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Fungicides

Fungicides are the chemical agents that inhibit the development of fungal spores or mycelium and kill them. The use of Fungicides has different characters: seed disinfectants; drugs for treatment the soil; fungicide for treatment plants in rest period; fungicide treatment during the growing season; spraying and fumigation of stores, including silos and vegetable stores. Systemic fungicides penetrate the plant, spread over the vascular system and suppress the growth of the pathogen due to direct exposure or as a result of metabolism in plants.

As it was already mentioned, there are a lot of advantages to using fungicides. In agriculture, fungicides are used to control pests, which can rob water and nutrients from agricultural crops and may cause spoilage when the products are brought to the store. Fungicides can also prevent the growth of fungi that produce toxins such as aflatoxins.

Since there are many classes of fungicides, so there is a lot of potentials for their harmful effects on human health and environment. Many fungicides cause acute or chronic toxicity. For example, the use of Hexachlorobenzene is currently banned or severely controlled almost everywhere, since it is associated with “human poisoning from contaminated seed grain and poisoning of infants from misuse in laundry solutions” (Vincelli, 2002). It is also known that Metam sodium and other thiocarbanates can damage skin and cause reactive airway disease.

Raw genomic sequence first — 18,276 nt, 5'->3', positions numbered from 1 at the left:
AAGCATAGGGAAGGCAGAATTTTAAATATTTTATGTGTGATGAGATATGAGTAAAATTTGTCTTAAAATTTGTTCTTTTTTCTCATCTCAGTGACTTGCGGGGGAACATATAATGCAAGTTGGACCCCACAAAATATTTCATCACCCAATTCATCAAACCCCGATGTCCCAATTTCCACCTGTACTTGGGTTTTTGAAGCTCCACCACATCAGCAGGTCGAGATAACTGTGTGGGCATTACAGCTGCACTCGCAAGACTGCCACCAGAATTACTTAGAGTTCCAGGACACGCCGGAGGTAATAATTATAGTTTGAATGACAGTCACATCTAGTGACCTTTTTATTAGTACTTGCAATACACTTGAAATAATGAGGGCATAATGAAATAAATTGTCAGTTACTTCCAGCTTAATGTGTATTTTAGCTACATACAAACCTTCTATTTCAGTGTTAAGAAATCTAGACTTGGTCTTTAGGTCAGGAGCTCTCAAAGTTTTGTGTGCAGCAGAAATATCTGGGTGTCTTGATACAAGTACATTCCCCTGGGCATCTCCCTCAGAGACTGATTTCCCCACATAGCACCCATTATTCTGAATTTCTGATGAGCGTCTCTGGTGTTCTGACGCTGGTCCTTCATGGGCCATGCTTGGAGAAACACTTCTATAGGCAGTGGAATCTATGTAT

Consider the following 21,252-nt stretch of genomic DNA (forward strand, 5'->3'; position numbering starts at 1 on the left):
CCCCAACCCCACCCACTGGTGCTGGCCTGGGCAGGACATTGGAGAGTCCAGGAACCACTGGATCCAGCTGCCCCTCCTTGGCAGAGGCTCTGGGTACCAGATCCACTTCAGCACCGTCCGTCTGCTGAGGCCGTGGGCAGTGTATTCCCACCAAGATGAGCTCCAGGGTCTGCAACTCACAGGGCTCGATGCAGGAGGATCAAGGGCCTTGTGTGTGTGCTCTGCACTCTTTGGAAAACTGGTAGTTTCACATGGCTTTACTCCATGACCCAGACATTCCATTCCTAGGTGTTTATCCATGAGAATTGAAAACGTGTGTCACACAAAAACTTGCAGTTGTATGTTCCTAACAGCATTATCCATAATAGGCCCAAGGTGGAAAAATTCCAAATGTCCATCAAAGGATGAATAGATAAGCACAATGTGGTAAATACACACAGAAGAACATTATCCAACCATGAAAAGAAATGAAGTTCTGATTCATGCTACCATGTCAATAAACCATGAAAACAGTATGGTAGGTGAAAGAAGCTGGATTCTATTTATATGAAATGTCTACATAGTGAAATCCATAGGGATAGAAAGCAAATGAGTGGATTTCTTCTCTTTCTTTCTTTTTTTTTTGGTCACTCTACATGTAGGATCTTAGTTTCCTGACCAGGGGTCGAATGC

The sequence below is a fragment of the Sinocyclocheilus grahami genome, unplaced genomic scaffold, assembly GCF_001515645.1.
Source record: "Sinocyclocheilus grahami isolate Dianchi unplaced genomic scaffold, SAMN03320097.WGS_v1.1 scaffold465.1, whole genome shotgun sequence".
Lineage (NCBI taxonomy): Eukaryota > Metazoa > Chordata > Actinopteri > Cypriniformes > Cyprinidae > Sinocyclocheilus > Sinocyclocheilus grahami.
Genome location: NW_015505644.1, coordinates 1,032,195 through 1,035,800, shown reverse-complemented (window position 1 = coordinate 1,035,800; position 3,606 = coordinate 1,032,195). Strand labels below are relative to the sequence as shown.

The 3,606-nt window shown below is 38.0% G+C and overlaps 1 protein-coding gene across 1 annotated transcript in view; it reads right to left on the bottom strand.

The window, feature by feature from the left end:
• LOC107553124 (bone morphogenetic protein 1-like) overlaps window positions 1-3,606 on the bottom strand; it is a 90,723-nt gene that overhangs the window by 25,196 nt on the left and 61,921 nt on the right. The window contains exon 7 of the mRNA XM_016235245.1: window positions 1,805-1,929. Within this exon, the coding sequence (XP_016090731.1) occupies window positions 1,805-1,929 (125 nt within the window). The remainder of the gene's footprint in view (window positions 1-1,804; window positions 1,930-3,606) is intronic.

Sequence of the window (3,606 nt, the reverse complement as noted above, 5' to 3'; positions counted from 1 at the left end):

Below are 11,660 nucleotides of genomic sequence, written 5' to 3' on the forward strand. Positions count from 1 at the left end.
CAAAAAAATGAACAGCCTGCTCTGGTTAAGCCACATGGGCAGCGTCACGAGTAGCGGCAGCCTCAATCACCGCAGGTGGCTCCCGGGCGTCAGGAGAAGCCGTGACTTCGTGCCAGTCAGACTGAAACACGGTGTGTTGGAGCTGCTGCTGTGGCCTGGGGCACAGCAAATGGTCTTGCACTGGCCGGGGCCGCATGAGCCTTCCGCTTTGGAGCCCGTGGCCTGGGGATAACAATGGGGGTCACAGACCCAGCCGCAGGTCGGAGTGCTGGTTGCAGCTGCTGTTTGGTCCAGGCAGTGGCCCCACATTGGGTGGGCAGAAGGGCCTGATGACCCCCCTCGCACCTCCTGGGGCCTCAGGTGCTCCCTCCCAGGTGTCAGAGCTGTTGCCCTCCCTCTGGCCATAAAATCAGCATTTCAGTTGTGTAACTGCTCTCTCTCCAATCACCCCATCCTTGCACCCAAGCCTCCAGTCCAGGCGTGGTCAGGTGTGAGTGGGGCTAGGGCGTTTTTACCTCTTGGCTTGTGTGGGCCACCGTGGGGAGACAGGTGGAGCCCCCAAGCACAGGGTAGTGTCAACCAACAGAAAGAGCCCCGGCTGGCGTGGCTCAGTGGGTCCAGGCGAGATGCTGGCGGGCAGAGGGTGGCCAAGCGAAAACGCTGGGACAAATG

There are various cases when organic mercurials have caused strong toxicity. All over the world there have been many incidents of treated seed grain fed to people that caused poisoning and even damage to fetuses. Nowadays Phenyl mercuric acetate is no longer used as a paint preservative in the US due to the fact that it off-gases elemental mercury into the air, and can cause toxicity to kids. At the same time, cadmium and organotin compounds are also known to have severe human toxicity and be toxic to the environment; so, they are rarely used in the world and are not used in the US any more. So, concluding everything that was written above, it is seen that Fungicides are very helpful and necessary in agriculture, but they should be used accurately as containing in fruits and vegetables they can cause toxic poisoning to people.

References:

Vincelli, P. (2002). QoI (Strobilurin) Fungicides: Benefits and Risks. The Plant Health Instructor. Retrieved from http://www.apsnet.org/edcenter/advanced/topics/Pages/StrobilurinFungicides.aspx